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Is Stock Racing Too Expensive?

Is Stock Racing Too Expensive?

Carl Hyndman

Stock buggy racing has always been the most popular form of electric off-road racing.

Stock buggy racing has always been the most popular form of electric off-road racing.

Venture to any RC track and it’s obvious that the stock classes have been the lifeblood of electric off-road racing. It usually has the most participation with its own rules and subculture. It’s so popular that an entire industry has been developed around it with products designed specifically for the class. In the early days of racing, all you needed was a Mabuchi 540, a six-cell sub-C pack, and you were on your way. It has been theorized that the class was adopted to help beginners move out of the Novice class and transition in to a level of speed that is challenging, but reasonable without the frustrations and costs associated with modified racing. There is a commonly known theory that by limiting and equalizing the power running through the vehicles, an equal playing field can be attained to help create affordable, competitive racing. Hmmm, cough, cough.

Fast forward to 2014, and the state of stock racing seems to be spiraling out of control, but is it? For simplicity sake, we’ll use the buggy class as an example since it is the most popular. Ask some racers that compete and they’ll tell you that to be competitive you have to open up your wallet and max out that credit card. That approaching the cash register is ridiculous compared to the purchases made from 2007 or longer ago. Most agree that the class still has a strong following, but is it realistic for the average racer and does it prevent the class and the hobby from growing? Let’s take a look at the current costs of stock racing.

THE CHASSIS

Choices in buggies are more varied than ever before with options and styles that suit any racer’s tastes.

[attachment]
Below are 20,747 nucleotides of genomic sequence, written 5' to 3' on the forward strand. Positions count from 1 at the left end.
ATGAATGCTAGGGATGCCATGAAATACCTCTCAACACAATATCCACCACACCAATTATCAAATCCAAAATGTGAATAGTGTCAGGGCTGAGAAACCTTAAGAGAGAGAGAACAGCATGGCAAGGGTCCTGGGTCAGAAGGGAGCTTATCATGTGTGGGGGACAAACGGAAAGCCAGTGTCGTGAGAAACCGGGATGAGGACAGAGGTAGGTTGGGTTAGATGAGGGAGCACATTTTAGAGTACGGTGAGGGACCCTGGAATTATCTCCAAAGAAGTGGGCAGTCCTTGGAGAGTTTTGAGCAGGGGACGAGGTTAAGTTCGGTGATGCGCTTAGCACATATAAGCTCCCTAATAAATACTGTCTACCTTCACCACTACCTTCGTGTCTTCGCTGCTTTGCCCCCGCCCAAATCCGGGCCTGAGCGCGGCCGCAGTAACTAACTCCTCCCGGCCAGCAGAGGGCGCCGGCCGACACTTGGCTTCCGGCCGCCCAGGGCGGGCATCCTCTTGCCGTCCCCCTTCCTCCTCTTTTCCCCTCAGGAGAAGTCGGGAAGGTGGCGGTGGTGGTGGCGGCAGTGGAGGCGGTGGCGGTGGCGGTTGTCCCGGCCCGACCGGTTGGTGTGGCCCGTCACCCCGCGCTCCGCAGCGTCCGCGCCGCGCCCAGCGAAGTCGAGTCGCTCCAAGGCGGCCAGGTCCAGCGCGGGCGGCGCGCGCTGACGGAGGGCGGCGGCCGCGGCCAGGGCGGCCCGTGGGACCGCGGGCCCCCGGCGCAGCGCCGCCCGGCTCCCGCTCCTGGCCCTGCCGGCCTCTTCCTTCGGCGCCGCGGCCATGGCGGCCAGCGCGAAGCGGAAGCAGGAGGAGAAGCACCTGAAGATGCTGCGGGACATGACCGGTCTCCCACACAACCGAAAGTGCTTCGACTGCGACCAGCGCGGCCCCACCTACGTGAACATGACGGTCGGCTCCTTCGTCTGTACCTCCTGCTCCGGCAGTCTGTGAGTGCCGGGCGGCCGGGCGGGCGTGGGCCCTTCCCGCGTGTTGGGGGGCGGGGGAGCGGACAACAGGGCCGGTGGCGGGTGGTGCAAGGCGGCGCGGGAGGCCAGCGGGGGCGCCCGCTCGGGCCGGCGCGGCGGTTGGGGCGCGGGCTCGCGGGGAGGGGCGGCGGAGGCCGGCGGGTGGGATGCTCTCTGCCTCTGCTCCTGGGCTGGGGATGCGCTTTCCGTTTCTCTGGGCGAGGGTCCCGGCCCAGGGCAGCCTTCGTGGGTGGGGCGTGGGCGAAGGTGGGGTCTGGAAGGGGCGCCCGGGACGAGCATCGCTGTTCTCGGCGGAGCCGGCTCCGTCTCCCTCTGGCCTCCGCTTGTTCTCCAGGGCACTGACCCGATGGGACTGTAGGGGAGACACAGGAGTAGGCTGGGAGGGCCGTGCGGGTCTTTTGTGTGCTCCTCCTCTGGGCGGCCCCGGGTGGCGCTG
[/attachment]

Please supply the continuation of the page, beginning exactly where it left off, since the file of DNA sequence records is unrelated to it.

Choices in buggies are more varied than ever before with options and styles that suit any racer’s tastes.

Years ago, there weren’t that many cars to pick from. You were either in the Losi or Team Associated camp, with a few other options for those wanting something a bit “different.” This made it easy, but limited you choices. Well times have changed with the industry scrabbling to meet the demands of the thriving off-road electric scene and have introduced many very capable race-level kits. A quick tally of buggies on the market shows over fifteen race-level 2WD buggies available. Modern racing has benefitted from it and the free market has made the choices abundant. When taking inflation in to account, prices are relatively unchanged from years past. A new Team Associated B5 kit will cost you around $240 from various retailers, while a Team Associated B4 kit from 2007 sold for around $200. Ready to buy a kit? Fortunately there’s never been a better time to shop for one.

MOTORS

The Trinity Motor Brush Slotter was just one of the many tools brushed stock racers used to gain an edge in performance. It took expert knowledge and a lot of extra work.

The Trinity Motor Brush Slotter was just one of the many tools brushed stock racers used to gain an edge in performance. It took expert knowledge and a lot of extra work.

Brushless stock motors have lowered overall costs and alleviated many of the maintenance chores associated with brushed motors.

Brushless stock motors have lowered overall costs and alleviated many of the maintenance chores associated with brushed motors.